I've been sewing since I was seven years old. I always wanted my Mom to make my doll clothes for me, but she didn't have the patience to teach me at that age. So one day, to get me off her back, she handed me the pattern, material and pointed to the sewing machine and told me to figure it out. I'm sure that my sewing took a long time to even be sewing, but through the years, I learned the basics and have enjoyed sewing! I've even given a pretty good stab at teaching my kids how to sew and they've won many ribbons and even have gone to State Fair.
I think it's great that so many people are learning to sew from the Internet. God knows I've learned many things myself. One of the things that I have noticed, though is that many blogs don't teach the correct way to sew. I'm not trying to make anyone out to be a bad sewer, but it does bother me sometimes that people don't know the basics. I thought I would share with you one of the most important things when trying to cut out a pattern. What is a salvage?I don't know about the rest of you, but I always want to make my girls a new dress for Easter Sunday. Unfortunately, I'm also a procrastinator, so today, I started making the first of three dress for Easter. (We'll see if I get them done.)
I wanted to use my Scrap Stash, since trying to get rid of that. This piece of material, I found at Walmart for $.50 a yard and bought the rest of the bolt! I had no idea what, I'd do with it, but now seems like a good time to try my hand at a pillowcase dress! The white was in my Scrap Stash, too. I have no idea where it came from, but it has the stitched eyelets on it.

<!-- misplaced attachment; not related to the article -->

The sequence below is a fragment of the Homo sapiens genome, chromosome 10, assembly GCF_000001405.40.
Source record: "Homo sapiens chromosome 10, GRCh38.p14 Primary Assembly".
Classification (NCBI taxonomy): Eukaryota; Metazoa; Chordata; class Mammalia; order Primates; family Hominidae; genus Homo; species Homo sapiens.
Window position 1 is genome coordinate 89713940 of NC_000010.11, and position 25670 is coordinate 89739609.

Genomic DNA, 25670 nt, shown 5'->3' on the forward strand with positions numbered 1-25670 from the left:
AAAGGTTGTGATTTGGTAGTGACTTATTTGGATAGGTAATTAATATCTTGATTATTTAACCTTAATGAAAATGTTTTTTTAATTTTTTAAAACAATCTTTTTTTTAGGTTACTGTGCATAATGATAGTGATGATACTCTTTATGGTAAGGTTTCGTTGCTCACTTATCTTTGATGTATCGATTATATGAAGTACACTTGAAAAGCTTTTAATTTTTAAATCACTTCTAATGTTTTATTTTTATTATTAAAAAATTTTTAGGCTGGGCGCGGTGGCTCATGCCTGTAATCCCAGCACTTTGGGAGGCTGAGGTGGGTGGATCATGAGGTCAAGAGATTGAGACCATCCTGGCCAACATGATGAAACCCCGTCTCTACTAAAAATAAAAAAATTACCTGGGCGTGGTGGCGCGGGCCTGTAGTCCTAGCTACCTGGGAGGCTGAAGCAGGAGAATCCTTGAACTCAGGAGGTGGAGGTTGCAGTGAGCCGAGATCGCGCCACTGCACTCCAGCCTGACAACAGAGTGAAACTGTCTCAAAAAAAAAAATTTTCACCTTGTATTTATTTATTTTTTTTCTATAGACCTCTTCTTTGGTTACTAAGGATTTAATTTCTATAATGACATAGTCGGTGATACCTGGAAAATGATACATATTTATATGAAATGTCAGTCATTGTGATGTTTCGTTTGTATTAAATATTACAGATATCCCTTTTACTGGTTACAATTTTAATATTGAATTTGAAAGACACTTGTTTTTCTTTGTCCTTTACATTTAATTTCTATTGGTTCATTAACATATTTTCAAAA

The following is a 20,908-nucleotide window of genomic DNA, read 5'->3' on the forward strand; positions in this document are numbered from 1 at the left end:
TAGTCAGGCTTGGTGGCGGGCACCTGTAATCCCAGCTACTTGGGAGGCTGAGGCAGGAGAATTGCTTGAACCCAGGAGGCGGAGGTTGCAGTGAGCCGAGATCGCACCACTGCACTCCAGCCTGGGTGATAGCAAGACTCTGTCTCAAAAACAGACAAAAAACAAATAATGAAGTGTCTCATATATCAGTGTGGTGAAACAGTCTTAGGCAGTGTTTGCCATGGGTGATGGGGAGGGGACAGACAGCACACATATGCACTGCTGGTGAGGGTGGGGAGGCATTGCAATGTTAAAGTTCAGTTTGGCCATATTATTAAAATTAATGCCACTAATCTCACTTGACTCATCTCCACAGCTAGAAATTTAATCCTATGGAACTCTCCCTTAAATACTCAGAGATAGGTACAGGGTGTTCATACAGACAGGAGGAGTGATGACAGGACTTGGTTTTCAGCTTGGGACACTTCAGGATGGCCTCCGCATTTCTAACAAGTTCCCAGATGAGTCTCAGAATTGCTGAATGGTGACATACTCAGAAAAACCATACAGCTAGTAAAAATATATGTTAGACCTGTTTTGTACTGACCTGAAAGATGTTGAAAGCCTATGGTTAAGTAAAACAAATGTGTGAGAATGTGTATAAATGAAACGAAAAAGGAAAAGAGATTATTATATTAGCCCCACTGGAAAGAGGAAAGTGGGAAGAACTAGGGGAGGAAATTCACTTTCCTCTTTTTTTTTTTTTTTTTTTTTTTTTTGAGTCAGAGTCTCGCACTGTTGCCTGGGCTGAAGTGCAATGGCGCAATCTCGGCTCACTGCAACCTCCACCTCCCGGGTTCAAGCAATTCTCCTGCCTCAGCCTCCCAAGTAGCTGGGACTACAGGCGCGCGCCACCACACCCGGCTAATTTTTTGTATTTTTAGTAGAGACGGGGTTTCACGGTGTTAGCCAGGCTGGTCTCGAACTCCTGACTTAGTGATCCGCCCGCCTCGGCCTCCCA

In order to lay out and cut a pattern, you have to know where the salvage is. This is the salvage:
|The salvage is that edge that is melted so it doesn't unravel on either side of the bolt. You don't want to include that in your pieces, but it is helpful to figure out which end is up, or in this case the sides.|
When a pattern calls for one side on a fold, you place the fold on the opposite side of the salvage. I hope you can see that salvage going down the middle of the material here. The rest of the dress pieces will all be cut up in the same direction, you want to be sure not to flip them upside down, or one side of your dress, skirt, or shirt will have the pattern going the wrong direction.
Again, you lay the other pieces out in the same way, using the salvage as your guide. If your pattern piece has a long arrow going down it, the line of the arrow goes parallel with the salvage.
Here are a few rules when cutting out a pattern:
- Save material by folding the salvage over for the width of the pattern piece (like in the white material above.)
- Measure all arrows on patterns to the salvage on both ends of the pattern to be the same distance. It does matter!
- Always pin the pattern in all corners and anywhere else that may shift while cutting.
- Lay out all pieces on the material before you cut!
- Use the guide in the pattern directions for layouts - they company is usually right!
- When cutting, keep the material flat on a hard surface, like a table or the floor, and sneak the scissors under it without shifting the material. (Just like the ladies cut material at the fabric store!)
- Use the same scissors for only material - mark it clearly!
- Be sure to cut all notches out - so you can match up seams later. I cut them away from the pattern, so I don't wreck the pattern and can use it again!
I hope this helps you when cutting out your material. Stay tuned - I was able to get this pillowcase dress completed today! Just two more to go! Check out the blogs I love to link up to!